Midas Group, distributor of branded automotive parts, services and accessories in southern Africa, has its head office in Meadowdale, Johannesburg and regional distribution centres in Durban and Port Elizabeth. Through its four national franchise brands it has a network of 320 retail outlets, workshops and fitment centres across the region.
The company decided to review its time and attendance (T&A) and access control systems throughout the organisation primarily because it wanted a central database that could feed its T&A and access control data directly into the centrally-run payroll package, Accsys.
In some outlets, T&A data was captured through manual registers and then captured into spreadsheets, which were sent through to head office for approval. A mix of punch card and proximity card systems were in operation at other sites.
Ross Dyer, national operations manager at Midas comments, "Delays in collating this variety of data meant that the company had no accurate and up-to-date numbers for normal and overtime staff hours. Overtime data often arrived long after costs had been incurred, so we had no ability to take action before the event.
"The potential for card abuse in our access control systems using proximity readers was also identified as an unacceptable risk where millions of rands worth of branded automotive components were passing through the system every day."
Midas' main requirement was to enhance access control procedures and ensure T&A data was electronically captured in a single format and sent through to head office regularly.
An internal project team was formed to define requirements. Ross Dyer led the team that included personnel from HR, operations and security.
Although biometric technology seemed an obvious choice, the diversity of Midas' operations ranging from distribution centres employing hundreds of staff to stores with fewer than 10 employees, raised questions as to the cost-effectiveness of this technology.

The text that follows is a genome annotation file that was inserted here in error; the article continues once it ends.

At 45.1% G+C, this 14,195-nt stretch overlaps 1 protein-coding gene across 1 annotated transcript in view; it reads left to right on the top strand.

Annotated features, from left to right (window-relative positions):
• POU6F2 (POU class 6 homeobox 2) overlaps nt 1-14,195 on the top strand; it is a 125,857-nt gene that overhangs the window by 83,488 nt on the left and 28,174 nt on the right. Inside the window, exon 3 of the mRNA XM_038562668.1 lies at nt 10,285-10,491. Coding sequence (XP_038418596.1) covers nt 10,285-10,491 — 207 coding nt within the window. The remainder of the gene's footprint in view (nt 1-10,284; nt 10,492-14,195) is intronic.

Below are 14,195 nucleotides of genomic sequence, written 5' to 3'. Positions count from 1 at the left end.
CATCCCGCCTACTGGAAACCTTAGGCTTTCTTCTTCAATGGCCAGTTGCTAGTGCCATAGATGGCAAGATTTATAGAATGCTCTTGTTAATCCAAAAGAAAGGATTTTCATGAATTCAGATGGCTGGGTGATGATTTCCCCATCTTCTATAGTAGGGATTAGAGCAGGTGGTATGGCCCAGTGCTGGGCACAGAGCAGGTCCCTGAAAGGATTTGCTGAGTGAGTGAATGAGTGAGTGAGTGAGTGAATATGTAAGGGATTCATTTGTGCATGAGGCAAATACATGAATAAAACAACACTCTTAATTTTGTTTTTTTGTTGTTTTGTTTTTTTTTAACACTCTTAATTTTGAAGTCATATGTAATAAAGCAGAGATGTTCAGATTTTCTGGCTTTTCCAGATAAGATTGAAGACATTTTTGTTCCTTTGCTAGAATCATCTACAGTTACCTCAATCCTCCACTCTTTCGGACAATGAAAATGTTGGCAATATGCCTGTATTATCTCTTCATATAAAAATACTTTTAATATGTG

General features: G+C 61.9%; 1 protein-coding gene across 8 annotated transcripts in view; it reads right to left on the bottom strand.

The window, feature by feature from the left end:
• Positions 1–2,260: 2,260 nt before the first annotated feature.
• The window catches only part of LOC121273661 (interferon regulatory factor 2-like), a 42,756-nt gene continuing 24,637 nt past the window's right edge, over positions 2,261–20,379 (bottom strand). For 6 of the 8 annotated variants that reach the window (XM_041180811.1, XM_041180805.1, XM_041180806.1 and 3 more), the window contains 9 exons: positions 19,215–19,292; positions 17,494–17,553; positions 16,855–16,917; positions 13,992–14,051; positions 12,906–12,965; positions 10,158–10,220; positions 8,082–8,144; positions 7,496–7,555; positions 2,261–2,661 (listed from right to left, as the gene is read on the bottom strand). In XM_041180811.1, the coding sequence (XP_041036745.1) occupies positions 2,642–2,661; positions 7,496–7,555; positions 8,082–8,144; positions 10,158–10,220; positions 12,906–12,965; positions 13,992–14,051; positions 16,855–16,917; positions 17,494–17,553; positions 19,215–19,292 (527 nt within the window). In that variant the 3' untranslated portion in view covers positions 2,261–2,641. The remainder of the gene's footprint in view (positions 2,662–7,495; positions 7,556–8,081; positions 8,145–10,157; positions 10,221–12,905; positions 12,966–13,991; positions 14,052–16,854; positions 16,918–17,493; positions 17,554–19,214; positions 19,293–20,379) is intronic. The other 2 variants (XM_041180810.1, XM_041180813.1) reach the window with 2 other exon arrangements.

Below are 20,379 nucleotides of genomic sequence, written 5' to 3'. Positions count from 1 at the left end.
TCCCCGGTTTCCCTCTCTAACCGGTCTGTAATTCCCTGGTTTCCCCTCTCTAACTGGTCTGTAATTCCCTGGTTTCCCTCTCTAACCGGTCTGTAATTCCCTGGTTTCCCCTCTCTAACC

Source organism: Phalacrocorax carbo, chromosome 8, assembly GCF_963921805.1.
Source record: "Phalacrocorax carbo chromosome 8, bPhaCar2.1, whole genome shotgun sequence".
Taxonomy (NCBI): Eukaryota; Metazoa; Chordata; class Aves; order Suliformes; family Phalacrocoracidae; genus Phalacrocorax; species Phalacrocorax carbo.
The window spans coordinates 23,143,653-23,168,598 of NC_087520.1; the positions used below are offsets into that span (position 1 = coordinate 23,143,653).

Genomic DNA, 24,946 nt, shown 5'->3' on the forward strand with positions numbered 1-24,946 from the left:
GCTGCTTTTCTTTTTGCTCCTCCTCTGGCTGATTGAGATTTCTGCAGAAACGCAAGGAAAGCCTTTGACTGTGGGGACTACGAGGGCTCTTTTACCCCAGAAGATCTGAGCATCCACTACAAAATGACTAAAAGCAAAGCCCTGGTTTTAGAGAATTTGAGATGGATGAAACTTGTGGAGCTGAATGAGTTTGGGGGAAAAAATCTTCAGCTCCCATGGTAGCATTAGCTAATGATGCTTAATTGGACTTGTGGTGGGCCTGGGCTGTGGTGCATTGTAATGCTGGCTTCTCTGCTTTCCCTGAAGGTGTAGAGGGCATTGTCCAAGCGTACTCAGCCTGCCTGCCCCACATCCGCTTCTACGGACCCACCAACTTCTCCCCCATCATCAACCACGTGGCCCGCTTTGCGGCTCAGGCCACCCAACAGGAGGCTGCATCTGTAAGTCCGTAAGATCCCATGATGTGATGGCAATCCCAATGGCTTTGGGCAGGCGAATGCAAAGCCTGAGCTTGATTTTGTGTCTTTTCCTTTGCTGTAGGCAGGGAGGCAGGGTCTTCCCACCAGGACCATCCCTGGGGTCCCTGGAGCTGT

Another major concern was, according to Dyer, "Finding a process-driven solutions provider capable of providing a national installation service that conformed to a defined methodology."
After an initial specification document was drawn up, SuperVision Biometric Systems was asked to advise on the practicalities of Midas' solution and to create a deployment plan.
The SuperVision team, under the guidance of director James Redelinghuys, was able to demonstrate to Midas similar solutions it had provided to other retail sector clients.
After further consultation, Midas accepted SuperVision's proposal to implement a fingerprint biometric solution using Sagem terminals to record T&A data for over 1000 members of staff working at 19 distribution centres and wholly-owned retail outlets in South Africa.
Redelinghuys explains that: "SuperVision proposed that the most cost-effective solution for Midas would be to add a variety of Sagem fingerprint biometric terminals into its existing T&A and access control systems."
Pure access control areas, including the server room and staff turnstiles at Midas' Meadowdale headquarters, were fitted with MA100 biometric readers. MA200 biometric terminals were installed at T&A points in the distribution centres and larger retail outlets.
In the smaller stores, where it was difficult to justify the expense of installing standalone biometric terminals, MSO1300 USB biometric readers were connected to existing PCs. These make use of SuperVision's web-authentication software.
"This solution allows staff to scan locally. The biometric template is then sent across the WAN to a central server where an authentication is made. A clocking log is centrally created and feedback is sent back down the WAN to the PC where the user scanned," explains Redelinghuys.
The first stage of the implementation centred on communicating news of the project to staff. Dyer comments, "Change management is a critical part of any process and, if mishandled, often provides the greatest obstacle to the successful implementation of technology. SuperVision assisted Midas in communication with unions whose representatives were concerned about the security of providing fingerprint templates to company management."
During the planning phase it was agreed that the implementation should be staggered - starting with head office and then moving out to the remaining distribution centres and stores. This had the dual benefit of allowing the system to be tested in a controlled environment while sending a clear message to the decentralised stores that head office was taking the project seriously and expected them to do likewise.
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